local community.
Liza is JAC’s human resource manager and is in charge of nance. She is entrepreneurial and
a visionary, and is frequently looking for new ways to expand the business. Unlike her father
and brother, Liza imagines business opportunities on more than a local level. Liza argues that,
given JAC’s considerable capacity for growth and brand loyalty, the business is not reaching its
full potential and not following its original business plan. She argues that JAC could enter many
coffee markets around the world.
In 2016, a natural disaster occurred on Ratu, damaging seven villas and destroying the
remaining seventeen. Although John’s customers could continue to rent the seven remaining
villas, Utopia experienced a sudden and substantial decrease in bookings. Later in that
nancial year, Utopia recorded its rst nancial loss in sixteen years. John decided to create
a crisis management plan and carry out contingency planning for cost, time, risks and safety.
Believing that businesses should nance internal growth from internal sources, John refused
offers of help to rebuild Utopia from external investors. Only internal sources of nance were
used. John believed that outside investors would interfere with his vision for Utopia and JAC.
Thinking of all his business interests (Utopia and JAC), John realized that he has to consider
new revenue streams. The natural disaster damaged Utopias positioning and threatened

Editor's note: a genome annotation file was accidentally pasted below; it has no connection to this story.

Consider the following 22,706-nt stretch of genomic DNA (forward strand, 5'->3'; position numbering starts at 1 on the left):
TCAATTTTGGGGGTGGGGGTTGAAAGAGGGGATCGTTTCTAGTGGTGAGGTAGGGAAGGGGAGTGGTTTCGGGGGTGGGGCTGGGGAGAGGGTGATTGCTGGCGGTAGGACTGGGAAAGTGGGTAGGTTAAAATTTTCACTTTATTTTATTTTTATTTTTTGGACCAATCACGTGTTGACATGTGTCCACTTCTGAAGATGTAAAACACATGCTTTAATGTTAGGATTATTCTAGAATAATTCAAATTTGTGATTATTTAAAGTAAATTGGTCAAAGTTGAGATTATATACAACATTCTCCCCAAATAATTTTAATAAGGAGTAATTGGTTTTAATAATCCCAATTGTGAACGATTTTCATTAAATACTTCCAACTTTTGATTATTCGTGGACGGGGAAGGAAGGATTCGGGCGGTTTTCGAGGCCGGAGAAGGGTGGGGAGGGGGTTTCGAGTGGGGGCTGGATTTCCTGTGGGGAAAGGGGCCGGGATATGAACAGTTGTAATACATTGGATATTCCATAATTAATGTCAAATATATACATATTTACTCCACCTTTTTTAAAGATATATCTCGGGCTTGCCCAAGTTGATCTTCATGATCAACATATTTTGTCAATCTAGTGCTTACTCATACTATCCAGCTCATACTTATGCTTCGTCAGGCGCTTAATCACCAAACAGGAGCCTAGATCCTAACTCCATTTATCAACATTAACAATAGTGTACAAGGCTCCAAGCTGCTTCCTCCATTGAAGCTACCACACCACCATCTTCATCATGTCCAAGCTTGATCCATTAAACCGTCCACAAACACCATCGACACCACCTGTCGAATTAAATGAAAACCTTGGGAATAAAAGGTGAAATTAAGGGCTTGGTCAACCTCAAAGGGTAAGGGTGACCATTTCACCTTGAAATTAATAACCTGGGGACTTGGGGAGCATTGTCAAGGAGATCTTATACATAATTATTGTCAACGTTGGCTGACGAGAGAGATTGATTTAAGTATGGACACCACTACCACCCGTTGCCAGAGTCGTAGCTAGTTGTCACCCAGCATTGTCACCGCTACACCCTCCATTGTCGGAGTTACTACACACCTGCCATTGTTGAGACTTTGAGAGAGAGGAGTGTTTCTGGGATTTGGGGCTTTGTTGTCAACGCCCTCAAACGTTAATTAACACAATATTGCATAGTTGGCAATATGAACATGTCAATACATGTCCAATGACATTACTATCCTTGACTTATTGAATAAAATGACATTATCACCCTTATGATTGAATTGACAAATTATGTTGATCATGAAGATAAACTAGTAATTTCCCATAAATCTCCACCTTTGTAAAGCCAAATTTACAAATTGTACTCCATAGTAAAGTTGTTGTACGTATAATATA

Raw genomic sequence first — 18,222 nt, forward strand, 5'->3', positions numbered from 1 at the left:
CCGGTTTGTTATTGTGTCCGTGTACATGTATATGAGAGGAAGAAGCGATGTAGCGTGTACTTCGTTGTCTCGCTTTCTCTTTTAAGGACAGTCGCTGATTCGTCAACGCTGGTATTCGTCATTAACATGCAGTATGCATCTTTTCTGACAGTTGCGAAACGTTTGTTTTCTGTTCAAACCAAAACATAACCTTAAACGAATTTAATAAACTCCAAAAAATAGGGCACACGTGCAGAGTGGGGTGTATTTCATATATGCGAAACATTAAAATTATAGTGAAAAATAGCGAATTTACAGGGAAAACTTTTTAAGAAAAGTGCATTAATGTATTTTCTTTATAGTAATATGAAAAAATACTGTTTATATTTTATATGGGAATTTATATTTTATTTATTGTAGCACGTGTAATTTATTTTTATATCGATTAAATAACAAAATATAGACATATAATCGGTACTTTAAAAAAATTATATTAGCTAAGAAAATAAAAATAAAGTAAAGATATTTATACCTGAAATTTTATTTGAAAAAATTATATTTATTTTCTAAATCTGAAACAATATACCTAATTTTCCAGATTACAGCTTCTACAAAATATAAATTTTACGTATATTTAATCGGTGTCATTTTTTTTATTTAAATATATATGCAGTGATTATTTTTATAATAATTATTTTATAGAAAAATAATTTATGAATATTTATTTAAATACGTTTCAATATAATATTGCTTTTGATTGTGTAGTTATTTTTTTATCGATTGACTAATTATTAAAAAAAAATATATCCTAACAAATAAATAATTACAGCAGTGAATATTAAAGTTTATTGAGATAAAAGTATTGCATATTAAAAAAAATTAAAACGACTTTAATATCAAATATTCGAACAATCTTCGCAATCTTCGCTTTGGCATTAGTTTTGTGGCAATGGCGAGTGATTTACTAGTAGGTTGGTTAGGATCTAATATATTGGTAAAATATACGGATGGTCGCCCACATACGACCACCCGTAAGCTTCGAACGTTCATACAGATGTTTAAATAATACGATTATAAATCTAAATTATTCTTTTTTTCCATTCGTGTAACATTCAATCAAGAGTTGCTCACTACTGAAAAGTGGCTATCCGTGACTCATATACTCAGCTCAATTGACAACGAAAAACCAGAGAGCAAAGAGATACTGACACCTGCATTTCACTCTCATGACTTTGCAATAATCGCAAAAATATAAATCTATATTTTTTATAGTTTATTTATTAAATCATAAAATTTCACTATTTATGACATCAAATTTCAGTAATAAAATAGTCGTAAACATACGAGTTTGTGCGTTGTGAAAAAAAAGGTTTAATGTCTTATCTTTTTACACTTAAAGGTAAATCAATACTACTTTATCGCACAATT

its long-term viability. He has asked Liza and Paul for advice on future options for growth.
However, it was made clear that John would still decide on which option would be chosen and
that the vision and social responsibility of Utopia and JAC would not be compromised.
Paul is considering developing the brand of Utopia by selling customized souvenirs produced
by a three-dimensional (3D) printer. Improved internet connections and technology make the
expensive 3D printing process a possibility. The gross prot margins on these customized
souvenirs would be high, despite the xed costs of the equipment. In addition, gaining
experience with 3D printing might enable them to recognise and think about more opportunities
for its use throughout John’s businesses. Capital expenditure of $10 000 would be required to
set up this untested printing service. Liza, however, is concerned that some people will perceive
the souvenirs as inauthentic or cheap, which would devalue the Utopia brand.
Liza favours expansion through the sale of JAC coffee to other markets, initially the Pacic
islands of Fiji, Samoa and New Zealand. Her market research includes stratied sampling of
these three markets. The market research has indicated some prot potential in Fiji and Samoa
and considerable prots in New Zealand. A concern for Liza is the challenge of delivering coffee
beans from Aora to the three markets in a timely fashion so that the beans remain fresh (were
cafés to serve coffee brewed from unfresh beans, the reputation of JACs coffee could suffer).
JAC would also face many external factors in creating new distribution channels. Possible
approaches to selling in these new markets could be through a strategic alliance, a joint venture
or franchising.
– 4 –
John met with Liza and Paul to discuss their growth options. The rebuilding of Utopia in
2016 cost more and took longer than originally anticipated. John knows that changes in the
organizational structure and legal ownership of Utopia and JAC are inevitable regardless of
which option(s) he chooses. Alternative suitable sources of nance should also be considered.
While talking with Liza and Paul, John sketched out new possible organizational charts.
Additional terms not in the guide
Commodity market
Fair trade
Companies, products, or individuals named in this case study are ctitious and any similarities with
actual entities are purely coincidental.